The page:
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  #11  
Old October 24th 20, 10:21 PM posted to rec.aviation.soaring
Papa3[_2_]
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Default An opportunity for people from our demographic to contribute

On Saturday, October 24, 2020 at 1:08:59 PM UTC-4, Gregg Ballou wrote:
On Saturday, October 24, 2020 at 12:44:02 PM UTC-4, wrote:
Gregg Ballou: FYI participants in covid vaccine trials are not eligible to hold a FAA medical.


There is no such FAA medical restriction for vaccine trial participants.. To purposely attempt to derail an effort to save lives is horrific, IMO.

Report participating in vaccine trials on a med application and you will be denied. The FAA is OK with approved vaccines, but not unproven medical trials for any reason.


This comes directly from the FAA "Guide for Aviation Medical Examiners":

Do Not Issue. AMEs should not issue airmen medical certificates to applicants who are using these classes of medications or medications[list abbreviated to include only the relevant passage]:

- FDA (Food and Drug Administration) approved less than 12 months ago. The FAA requires at least one-year of post-marketing experience with a new drug before considering if for aeromedical certification purposes. New antibiotics, lipid-lowering drugs, and antihypertensive medications may be considered earlier than one year. Please contact the RFS or AMCD for guidance on specific applicants.

So, at minimum it looks participation in a Clinical Trial would cause the application to be bumped up for further review.

P3
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  #12  
Old October 24th 20, 11:57 PM posted to rec.aviation.soaring
Ramy[_2_]
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Related question for RAS are clubs that require face diapers going to require a Covid vaccine when one is available? If not why not? And why not require flu shots for all
members now? Flu risk is on par with Covid risk and the soaring crowd has a lot of people in the high risk for the flu category.


I don’t know of any club requiring face diapers. But I know people who should wear face diapers for the purpose diapers are made for.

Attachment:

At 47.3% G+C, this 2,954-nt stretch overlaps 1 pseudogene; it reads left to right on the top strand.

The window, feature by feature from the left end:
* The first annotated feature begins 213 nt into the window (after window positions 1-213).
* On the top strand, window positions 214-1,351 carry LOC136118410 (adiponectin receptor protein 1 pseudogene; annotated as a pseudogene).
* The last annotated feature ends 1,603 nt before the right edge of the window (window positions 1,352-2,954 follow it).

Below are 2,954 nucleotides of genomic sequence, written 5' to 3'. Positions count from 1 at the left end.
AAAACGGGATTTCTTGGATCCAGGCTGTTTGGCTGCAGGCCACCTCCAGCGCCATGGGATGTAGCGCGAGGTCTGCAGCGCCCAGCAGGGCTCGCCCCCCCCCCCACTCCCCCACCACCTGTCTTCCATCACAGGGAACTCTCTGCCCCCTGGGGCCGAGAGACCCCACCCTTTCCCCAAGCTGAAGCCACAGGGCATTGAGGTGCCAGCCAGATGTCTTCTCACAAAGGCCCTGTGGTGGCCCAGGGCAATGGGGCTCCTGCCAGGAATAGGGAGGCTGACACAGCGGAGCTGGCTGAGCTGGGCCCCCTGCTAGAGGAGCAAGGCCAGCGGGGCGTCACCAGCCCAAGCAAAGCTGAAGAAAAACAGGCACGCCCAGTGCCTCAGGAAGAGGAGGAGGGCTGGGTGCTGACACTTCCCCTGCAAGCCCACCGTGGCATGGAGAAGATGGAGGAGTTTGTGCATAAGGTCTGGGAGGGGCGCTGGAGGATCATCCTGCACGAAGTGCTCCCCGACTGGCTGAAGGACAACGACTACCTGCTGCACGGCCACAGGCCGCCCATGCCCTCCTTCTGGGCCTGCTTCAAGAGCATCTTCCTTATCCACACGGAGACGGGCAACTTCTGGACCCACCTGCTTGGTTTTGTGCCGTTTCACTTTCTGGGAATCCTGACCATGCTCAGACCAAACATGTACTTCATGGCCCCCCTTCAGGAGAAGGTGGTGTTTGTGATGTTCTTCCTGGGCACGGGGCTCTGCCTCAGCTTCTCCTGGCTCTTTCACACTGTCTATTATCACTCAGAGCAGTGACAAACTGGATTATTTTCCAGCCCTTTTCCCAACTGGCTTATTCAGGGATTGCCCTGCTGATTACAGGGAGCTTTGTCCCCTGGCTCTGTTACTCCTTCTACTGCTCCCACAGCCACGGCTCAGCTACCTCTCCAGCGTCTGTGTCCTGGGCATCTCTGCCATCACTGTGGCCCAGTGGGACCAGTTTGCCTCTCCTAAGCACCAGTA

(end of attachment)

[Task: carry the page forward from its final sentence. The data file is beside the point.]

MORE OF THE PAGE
#13  
Old October 25th 20, 12:23 AM posted to rec.aviation.soaring
Steve Bralla
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On Saturday, October 24, 2020 at 3:57:57 PM UTC-7, Ramy wrote:
Related question for RAS are clubs that require face diapers going to require a Covid vaccine when one is available? If not why not? And why not require flu shots for all
members now? Flu risk is on par with Covid risk and the soaring crowd has a lot of people in the high risk for the flu category.


I don’t know of any club requiring face diapers. But I know people who should wear face diapers for the purpose diapers are made for.


Just what I was thinking.
  #14  
Old October 25th 20, 04:06 PM posted to rec.aviation.soaring
danlj
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Default An opportunity for people from our demographic to contribute

On Friday, October 23, 2020 at 8:34:32 AM UTC-5, son_of_flubber wrote:
Here is a way to do something about the impact of Covid-19 on Soaring.

COVID-19 Prevention Network (CoVPN) Volunteer Screening Registry is the way to connect volunteers to practical studies related Covid-19.

For example, volunteers, especially older volunteers are sorely needed for Phase III studies of vaccines. Signing up for the registry just lets researchers know that you're open to being asked to participate in a study.

If you're just curious, check out this video narrated by Harrison Ford. https://www.youtube.com/watch?v=lfc2..._source=Eloqua

Or go directly to
https://coronaviruspreventionnetwork.org/ for the facts.

The bottleneck of recruiting participants is delaying the rollout of a vaccine, and you can do something about it.

This is DrDan Johnson, SoaringRx writer, retired general internist, and Sr. AME...
Think carefully about this before participating:
1: Both for and against participating in a vaccine *trial* is that the death risk and severe-illness risk from COVID-19 disease are very high for us elderly. In particular, no elderly person can safely participate in a vaccine trial that inoculates the recipient with the virus (I know of none in the US; have read about 1 in the UK) or that expects recipients to engage in high-risk activities (choirs, weddings, funerals, bars, cocktail parties, etc.; neglecting mask use indoors in public spaces).
(see, for examples, https://www.cdc.gov/coronavirus/2019...th-by-age.html or
https://www.theatlantic.com/health/a...mptoms/615382/ or
https://www.ncbi.nlm.nih.gov/pmc/articles/PMC7397751/